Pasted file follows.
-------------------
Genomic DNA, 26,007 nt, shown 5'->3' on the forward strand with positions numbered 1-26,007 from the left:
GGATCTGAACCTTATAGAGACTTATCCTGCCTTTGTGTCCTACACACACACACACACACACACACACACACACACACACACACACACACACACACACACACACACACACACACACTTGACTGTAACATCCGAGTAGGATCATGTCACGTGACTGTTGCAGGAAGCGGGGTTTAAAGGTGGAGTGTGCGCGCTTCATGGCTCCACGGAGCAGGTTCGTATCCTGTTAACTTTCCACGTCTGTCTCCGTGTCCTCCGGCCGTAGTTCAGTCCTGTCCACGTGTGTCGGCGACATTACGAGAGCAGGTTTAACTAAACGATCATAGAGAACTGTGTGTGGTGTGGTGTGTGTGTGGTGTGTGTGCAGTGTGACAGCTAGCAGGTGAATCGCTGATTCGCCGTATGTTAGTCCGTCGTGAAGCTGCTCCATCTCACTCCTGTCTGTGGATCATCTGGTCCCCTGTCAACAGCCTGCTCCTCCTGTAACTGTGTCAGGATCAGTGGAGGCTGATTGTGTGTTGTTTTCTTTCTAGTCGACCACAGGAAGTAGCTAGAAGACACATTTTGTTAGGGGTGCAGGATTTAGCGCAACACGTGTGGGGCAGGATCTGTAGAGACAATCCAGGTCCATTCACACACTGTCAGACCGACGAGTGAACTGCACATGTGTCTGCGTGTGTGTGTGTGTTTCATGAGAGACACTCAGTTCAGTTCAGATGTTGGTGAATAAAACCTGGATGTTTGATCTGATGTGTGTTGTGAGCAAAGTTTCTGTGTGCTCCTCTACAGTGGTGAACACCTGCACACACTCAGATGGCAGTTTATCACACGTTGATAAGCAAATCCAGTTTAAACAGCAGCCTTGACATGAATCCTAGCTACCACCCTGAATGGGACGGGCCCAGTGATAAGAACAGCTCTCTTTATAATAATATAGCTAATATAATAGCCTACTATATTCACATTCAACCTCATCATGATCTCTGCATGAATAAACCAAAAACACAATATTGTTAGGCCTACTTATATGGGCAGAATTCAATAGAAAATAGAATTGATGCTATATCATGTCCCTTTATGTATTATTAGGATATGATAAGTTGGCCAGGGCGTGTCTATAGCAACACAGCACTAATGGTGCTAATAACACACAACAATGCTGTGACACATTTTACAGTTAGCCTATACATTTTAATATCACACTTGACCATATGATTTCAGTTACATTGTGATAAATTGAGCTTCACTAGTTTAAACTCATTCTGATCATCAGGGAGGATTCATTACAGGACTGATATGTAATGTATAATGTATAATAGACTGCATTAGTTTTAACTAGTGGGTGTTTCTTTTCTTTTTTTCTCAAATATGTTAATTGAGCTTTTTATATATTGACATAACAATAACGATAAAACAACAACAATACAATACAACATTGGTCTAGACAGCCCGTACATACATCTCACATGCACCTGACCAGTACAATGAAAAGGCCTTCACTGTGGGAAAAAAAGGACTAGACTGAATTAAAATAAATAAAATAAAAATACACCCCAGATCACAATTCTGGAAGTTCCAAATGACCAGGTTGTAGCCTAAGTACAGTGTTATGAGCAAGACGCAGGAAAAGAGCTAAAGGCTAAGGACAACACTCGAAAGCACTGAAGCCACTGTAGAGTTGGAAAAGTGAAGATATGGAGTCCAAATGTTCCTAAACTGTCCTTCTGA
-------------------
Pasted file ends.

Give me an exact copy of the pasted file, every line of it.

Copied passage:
Genomic DNA, 26,007 nt, shown 5'->3' on the forward strand with positions numbered 1-26,007 from the left:
GGATCTGAACCTTATAGAGACTTATCCTGCCTTTGTGTCCTACACACACACACACACACACACACACACACACACACACACACACACACACACACACACACACACACACACACACTTGACTGTAACATCCGAGTAGGATCATGTCACGTGACTGTTGCAGGAAGCGGGGTTTAAAGGTGGAGTGTGCGCGCTTCATGGCTCCACGGAGCAGGTTCGTATCCTGTTAACTTTCCACGTCTGTCTCCGTGTCCTCCGGCCGTAGTTCAGTCCTGTCCACGTGTGTCGGCGACATTACGAGAGCAGGTTTAACTAAACGATCATAGAGAACTGTGTGTGGTGTGGTGTGTGTGTGGTGTGTGTGCAGTGTGACAGCTAGCAGGTGAATCGCTGATTCGCCGTATGTTAGTCCGTCGTGAAGCTGCTCCATCTCACTCCTGTCTGTGGATCATCTGGTCCCCTGTCAACAGCCTGCTCCTCCTGTAACTGTGTCAGGATCAGTGGAGGCTGATTGTGTGTTGTTTTCTTTCTAGTCGACCACAGGAAGTAGCTAGAAGACACATTTTGTTAGGGGTGCAGGATTTAGCGCAACACGTGTGGGGCAGGATCTGTAGAGACAATCCAGGTCCATTCACACACTGTCAGACCGACGAGTGAACTGCACATGTGTCTGCGTGTGTGTGTGTGTTTCATGAGAGACACTCAGTTCAGTTCAGATGTTGGTGAATAAAACCTGGATGTTTGATCTGATGTGTGTTGTGAGCAAAGTTTCTGTGTGCTCCTCTACAGTGGTGAACACCTGCACACACTCAGATGGCAGTTTATCACACGTTGATAAGCAAATCCAGTTTAAACAGCAGCCTTGACATGAATCCTAGCTACCACCCTGAATGGGACGGGCCCAGTGATAAGAACAGCTCTCTTTATAATAATATAGCTAATATAATAGCCTACTATATTCACATTCAACCTCATCATGATCTCTGCATGAATAAACCAAAAACACAATATTGTTAGGCCTACTTATATGGGCAGAATTCAATAGAAAATAGAATTGATGCTATATCATGTCCCTTTATGTATTATTAGGATATGATAAGTTGGCCAGGGCGTGTCTATAGCAACACAGCACTAATGGTGCTAATAACACACAACAATGCTGTGACACATTTTACAGTTAGCCTATACATTTTAATATCACACTTGACCATATGATTTCAGTTACATTGTGATAAATTGAGCTTCACTAGTTTAAACTCATTCTGATCATCAGGGAGGATTCATTACAGGACTGATATGTAATGTATAATGTATAATAGACTGCATTAGTTTTAACTAGTGGGTGTTTCTTTTCTTTTTTTCTCAAATATGTTAATTGAGCTTTTTATATATTGACATAACAATAACGATAAAACAACAACAATACAATACAACATTGGTCTAGACAGCCCGTACATACATCTCACATGCACCTGACCAGTACAATGAAAAGGCCTTCACTGTGGGAAAAAAAGGACTAGACTGAATTAAAATAAATAAAATAAAAATACACCCCAGATCACAATTCTGGAAGTTCCAAATGACCAGGTTGTAGCCTAAGTACAGTGTTATGAGCAAGACGCAGGAAAAGAGCTAAAGGCTAAGGACAACACTCGAAAGCACTGAAGCCACTGTAGAGTTGGAAAAGTGAAGATATGGAGTCCAAATGTTCCTAAACTGTCCTTCTGA